Despicable Me: Not Quite Pixar

9 Jul

Pixar is the Tiger Woods of animated family films. Well Tiger Woods minus an image shattering sex addiction. Basically, Pixar holds the Boardwalk and Park Place of CGI’d family goodness. But like all #1’s, challengers will emerge to knock you off your throne. I’m not saying that Universal Studios and Illumination Entertainment is the heir apparent to the Pixar throne, but their first shot,  Despicable Me,  shows promise.

Steve Carell does the Germanic/Russian voice for anti-hero Gru, whose fall from villainous grace leads him to concoct a plan to shrink and steal the moon. Not that plot matters much as Despicable Me shoots a straight line from rising action to conclusion.  But when you’ve got a cast of humorously quotable or straight up cute characters, you just don’t notice the weakness in story, as much.

It’s actually a pretty legit cast of voices that includes Jason Segel as Gru’s evil competition Vector, crazy British comedian Russel Brand as Dr. Nefario and the sound of music herself, Julie Andrews as Gru’s mother. Not that you’d really know it was any of there voices. Honestly, even the secondary voices are recognizable movie and TV stars including Will Arnett (Arrested Development), Kristen Wiig (SNL), Danny McBride (Tropic Thunder) and Jermaine Clement (The Flight of the Concords), as Jerry the Minion. Again, not that you’d know that it was any of them.

The lovable, and hilarious yellow Simpson’s like minions steal most of the movie. They’ve got that it quality that only animated characters can pull off. You never really understand what they’re saying, where they came from or what exactly they bring to Gru’s evil industry, but they’re the elves to Gru’s villainous Santa.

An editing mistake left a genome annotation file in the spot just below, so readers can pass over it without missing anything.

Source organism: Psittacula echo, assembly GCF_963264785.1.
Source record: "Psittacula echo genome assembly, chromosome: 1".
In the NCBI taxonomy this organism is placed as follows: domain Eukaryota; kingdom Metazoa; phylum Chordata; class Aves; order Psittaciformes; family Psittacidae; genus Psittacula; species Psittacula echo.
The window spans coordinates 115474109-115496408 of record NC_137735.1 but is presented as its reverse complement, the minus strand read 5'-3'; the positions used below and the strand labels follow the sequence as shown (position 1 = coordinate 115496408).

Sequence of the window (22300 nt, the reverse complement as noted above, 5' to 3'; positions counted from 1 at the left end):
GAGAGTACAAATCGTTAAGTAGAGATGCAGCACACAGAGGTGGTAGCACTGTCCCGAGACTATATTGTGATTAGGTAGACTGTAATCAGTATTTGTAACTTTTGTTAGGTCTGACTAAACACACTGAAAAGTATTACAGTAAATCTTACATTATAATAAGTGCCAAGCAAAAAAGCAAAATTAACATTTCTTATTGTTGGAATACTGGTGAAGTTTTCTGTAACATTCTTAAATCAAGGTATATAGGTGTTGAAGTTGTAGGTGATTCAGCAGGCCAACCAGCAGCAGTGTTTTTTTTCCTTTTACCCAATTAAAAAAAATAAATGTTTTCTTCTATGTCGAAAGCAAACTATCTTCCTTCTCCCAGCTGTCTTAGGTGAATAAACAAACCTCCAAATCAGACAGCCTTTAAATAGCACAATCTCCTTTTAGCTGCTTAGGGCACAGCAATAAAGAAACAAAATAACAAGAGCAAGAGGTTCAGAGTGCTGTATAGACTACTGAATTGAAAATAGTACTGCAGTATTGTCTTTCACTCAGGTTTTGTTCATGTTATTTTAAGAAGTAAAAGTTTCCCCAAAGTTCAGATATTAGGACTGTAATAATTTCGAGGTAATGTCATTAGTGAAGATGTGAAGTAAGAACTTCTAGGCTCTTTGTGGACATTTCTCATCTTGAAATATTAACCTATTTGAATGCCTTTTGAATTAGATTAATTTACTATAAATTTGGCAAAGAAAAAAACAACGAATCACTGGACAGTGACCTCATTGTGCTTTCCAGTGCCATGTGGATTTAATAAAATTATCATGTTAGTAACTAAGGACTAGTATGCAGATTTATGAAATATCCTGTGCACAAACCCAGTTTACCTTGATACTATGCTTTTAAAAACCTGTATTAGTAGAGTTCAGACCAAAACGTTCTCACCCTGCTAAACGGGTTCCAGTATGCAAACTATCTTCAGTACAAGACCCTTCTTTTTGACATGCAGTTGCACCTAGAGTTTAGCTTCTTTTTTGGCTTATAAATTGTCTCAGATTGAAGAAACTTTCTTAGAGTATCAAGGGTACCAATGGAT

The complicating factor that takes this movie from being a reverse Incredibles situation is three orphans Margo, Edith and Agnes, which Gru needs to steal the shrink ray from Vector. The children who he wants to use as pawns, begin to worm there way into his heart. yadda yadda.

The sentimentality of Gru’s transition is what tips you off to the movies true failing, it’s trying to hard.  The humor is there but sporadically, and heavily reliant upon the physical ridiculousness and silliness of the characters, rather than attempting some version of animated whit. But when you feel close to the accepting the pure humor of Gru and his band of witless villains they throw you sad looking orphans.

It’s not that I don’t understand why you’d want an animated family film to have a warm and cuddly story line, but you’ve got to see that character development through just a little bit. You really go from semi-inept but humorous super-villain to Tim Allen without any kind of change-of-heart-moment.  Not that any kid would notice or care; but that’s what separates Pixar from the rest, there actually trying to make a complete film not just a family movie.

Directed by Chris Renaud and Pierre Coffin; written by Cinco Paul and Ken Daurio, based on a story by Sergio Pablos. With characters voiced by : Steve Carell (Gru), Jason Segel (Vector), Russell Brand (Dr. Nefario), Julie Andrews (Gru’s Mom), Kristen Wiig (Miss Hattie), Will Arnett (Mr. Perkins), Danny McBride (Fred McDade), Jemaine Clement (Jerry the Minion), Miranda Cosgrove (Margo), Jack McBrayer (Carnival Barker/Tourist Dad), Dana Gaier (Edith), and Elsie Fisher (Agnes). Produced by Chris Meledandri, Janet Healy and John Cohen.  Released by Universal Pictures and Illumination Entertainment. Running time: 1 hour 28 minutes.

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